Simply No

Verbosity notwithstanding, this should be brief, since we have already examined the powerful little word “no“.

High Heel Shoes

Not how I recommend piercing one’s tongue

Rarely do I open my mouth and put my foot in it. Extremely rarely. Despite accusations to the contrary, I do not say everything which comes to mind, prattle on to hear myself talk, break my elbow with my tongue nor render all of the information I have. To that end, there is an ocean I neither say nor type.

Benefit: Very little apologizing. Very few mistakes. No athlete’s tongue. A closed mouth gathers no feet.

All that aside, the crux of the issue lies herein: If I take the time to tell you something, give you information or warn you of consequences you may not have contemplated, at least acknowledge I said something in response to what you asked me.


No.I am not looking for accolades. I am looking for sentences which do not begin with the word “no”. I already know your opinion and current facts do not support what I just said. I believed it was why you asked me the question in the first place: You were seeking new information.

Beginning with “no” is not a way to engage in dialogue. The only purpose is to negate what you just heard. When the words following “no” are a restatement of your (position, intent, faulty reasoning), you are attempting to convince me:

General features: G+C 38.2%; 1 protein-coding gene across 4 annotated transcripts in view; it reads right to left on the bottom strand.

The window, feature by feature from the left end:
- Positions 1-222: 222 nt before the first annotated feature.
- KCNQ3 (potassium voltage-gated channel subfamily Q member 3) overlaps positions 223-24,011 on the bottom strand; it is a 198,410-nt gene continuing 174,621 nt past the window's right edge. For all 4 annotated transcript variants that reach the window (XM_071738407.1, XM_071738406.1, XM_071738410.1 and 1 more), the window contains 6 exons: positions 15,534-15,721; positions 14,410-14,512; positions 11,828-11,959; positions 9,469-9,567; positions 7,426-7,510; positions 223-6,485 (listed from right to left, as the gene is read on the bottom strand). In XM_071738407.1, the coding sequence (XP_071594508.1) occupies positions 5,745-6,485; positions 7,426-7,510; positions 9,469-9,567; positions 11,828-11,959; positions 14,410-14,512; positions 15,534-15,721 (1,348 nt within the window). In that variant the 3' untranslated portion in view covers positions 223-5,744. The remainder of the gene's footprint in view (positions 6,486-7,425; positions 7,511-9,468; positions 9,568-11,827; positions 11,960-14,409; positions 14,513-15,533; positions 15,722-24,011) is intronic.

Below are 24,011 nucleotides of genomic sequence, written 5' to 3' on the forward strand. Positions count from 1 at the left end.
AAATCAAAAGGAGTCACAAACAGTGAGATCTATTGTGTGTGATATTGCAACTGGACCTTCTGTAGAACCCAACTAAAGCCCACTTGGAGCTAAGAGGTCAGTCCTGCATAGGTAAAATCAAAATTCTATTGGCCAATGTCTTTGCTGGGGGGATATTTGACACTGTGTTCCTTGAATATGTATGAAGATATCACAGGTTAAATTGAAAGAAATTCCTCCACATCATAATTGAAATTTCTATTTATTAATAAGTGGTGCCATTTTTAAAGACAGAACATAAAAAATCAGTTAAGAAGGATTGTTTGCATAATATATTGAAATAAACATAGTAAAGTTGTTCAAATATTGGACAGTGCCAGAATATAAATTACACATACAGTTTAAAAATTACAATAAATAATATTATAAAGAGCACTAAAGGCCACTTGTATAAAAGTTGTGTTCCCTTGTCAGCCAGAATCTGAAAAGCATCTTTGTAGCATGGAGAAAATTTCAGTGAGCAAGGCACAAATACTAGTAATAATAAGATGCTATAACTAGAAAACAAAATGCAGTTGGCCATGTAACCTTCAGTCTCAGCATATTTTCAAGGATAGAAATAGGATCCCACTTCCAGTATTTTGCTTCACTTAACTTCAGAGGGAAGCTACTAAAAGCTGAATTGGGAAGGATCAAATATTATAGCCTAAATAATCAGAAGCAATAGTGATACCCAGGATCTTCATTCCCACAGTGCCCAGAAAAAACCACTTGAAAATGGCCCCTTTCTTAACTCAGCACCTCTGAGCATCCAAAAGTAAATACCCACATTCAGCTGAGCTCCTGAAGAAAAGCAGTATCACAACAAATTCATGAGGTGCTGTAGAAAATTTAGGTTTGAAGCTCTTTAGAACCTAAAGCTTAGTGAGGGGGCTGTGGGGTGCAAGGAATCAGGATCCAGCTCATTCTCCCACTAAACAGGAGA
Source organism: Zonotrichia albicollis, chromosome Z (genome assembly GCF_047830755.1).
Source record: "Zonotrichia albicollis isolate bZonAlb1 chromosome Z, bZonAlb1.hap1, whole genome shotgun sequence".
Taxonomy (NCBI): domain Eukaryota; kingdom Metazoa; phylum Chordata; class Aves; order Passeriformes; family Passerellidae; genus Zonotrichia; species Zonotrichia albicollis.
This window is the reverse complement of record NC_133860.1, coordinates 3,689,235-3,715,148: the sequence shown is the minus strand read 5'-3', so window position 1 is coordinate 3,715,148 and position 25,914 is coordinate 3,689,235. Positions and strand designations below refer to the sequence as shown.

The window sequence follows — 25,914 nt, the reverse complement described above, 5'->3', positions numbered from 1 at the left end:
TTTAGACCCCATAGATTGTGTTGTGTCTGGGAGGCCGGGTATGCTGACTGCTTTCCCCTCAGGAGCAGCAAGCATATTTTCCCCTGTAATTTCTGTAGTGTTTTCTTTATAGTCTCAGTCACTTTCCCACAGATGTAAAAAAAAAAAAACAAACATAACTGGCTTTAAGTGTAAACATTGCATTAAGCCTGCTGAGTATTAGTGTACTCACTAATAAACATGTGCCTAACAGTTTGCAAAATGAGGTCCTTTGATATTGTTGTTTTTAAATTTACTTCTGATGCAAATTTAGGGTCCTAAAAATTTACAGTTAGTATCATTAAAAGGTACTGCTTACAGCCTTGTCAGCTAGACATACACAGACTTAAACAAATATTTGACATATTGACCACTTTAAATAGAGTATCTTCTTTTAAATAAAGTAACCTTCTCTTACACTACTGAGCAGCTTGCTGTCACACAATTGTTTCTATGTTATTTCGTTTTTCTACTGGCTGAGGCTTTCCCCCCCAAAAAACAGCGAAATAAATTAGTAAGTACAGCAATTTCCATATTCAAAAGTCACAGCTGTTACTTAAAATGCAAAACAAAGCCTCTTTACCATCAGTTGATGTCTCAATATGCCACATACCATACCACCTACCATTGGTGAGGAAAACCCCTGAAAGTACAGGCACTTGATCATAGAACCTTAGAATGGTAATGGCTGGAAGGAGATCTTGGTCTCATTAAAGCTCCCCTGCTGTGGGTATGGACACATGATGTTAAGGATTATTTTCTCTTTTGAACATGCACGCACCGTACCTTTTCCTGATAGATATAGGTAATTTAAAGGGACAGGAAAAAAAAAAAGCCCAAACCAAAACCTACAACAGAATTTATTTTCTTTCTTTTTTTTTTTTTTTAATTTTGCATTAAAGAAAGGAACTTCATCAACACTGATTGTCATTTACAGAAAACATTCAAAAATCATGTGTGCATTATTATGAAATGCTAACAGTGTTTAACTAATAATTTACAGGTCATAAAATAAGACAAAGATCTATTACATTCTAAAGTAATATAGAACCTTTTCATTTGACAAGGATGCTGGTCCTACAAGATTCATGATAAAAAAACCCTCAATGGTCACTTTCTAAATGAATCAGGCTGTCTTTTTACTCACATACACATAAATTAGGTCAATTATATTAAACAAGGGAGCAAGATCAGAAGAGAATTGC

• you are correct
  • I should (help, approve, support) your action
  • no one should hold you blameless in the ensuing aftermath.

Prefacing your comment to my information with the word “no” implicitly states you are going to keep your information, ignore whatever I expressed and do as you pleased before you asked me. In a single word, you have just admitted you wasted my time; disregarded my effort, experience and expertise; and were only seeking endorsement, and then only an engineered one.


If in fact, you are only asking my opinion to cover your tail when you fall on your head, know this: I will not stand beside your disaster area with either I told you so or If you had just See, to be present to say anything at all would mean I care. If you really do not care, why would I? I knew long ago you did not care what consequences befell you or anyone else. It only took two letters for me to know.

What is an appropriate way to engage dialogue in the face of new information? Do we really seek new information or merely endorsement?

Hashtags: #communication #endorsement #questions

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  1. A good answer to new information is, “Okay. I hear you.” Beyond that, almost anything, especially, as you note, with the word ‘no’ attached, is little more than a “yes, but” response, totally useless for any change of attitude or circumstance. I say this because I’ve noted the same in most folks; any such query is more of a request for validation than a plea for help….

    But, that’s modern culture for ya; it’s how people are taught to be… indecisive, dependent, and unable to think either for themselves, or, outside any of their assigned boxes…

    That’s all I got right now; pain rules are in effect…


    • I can tell by the number of Internet rubberneckers this post hit a nerve. Most of the viewers thought, “No, I do not do that.” So much like everyone I have ever pointed out this behavior. Blessings for pain relief. xxx

  2. If there is one thing I hate, it’s when someone asks for your opinion, but doesn’t really want to hear it. Thanks for wasting my time.


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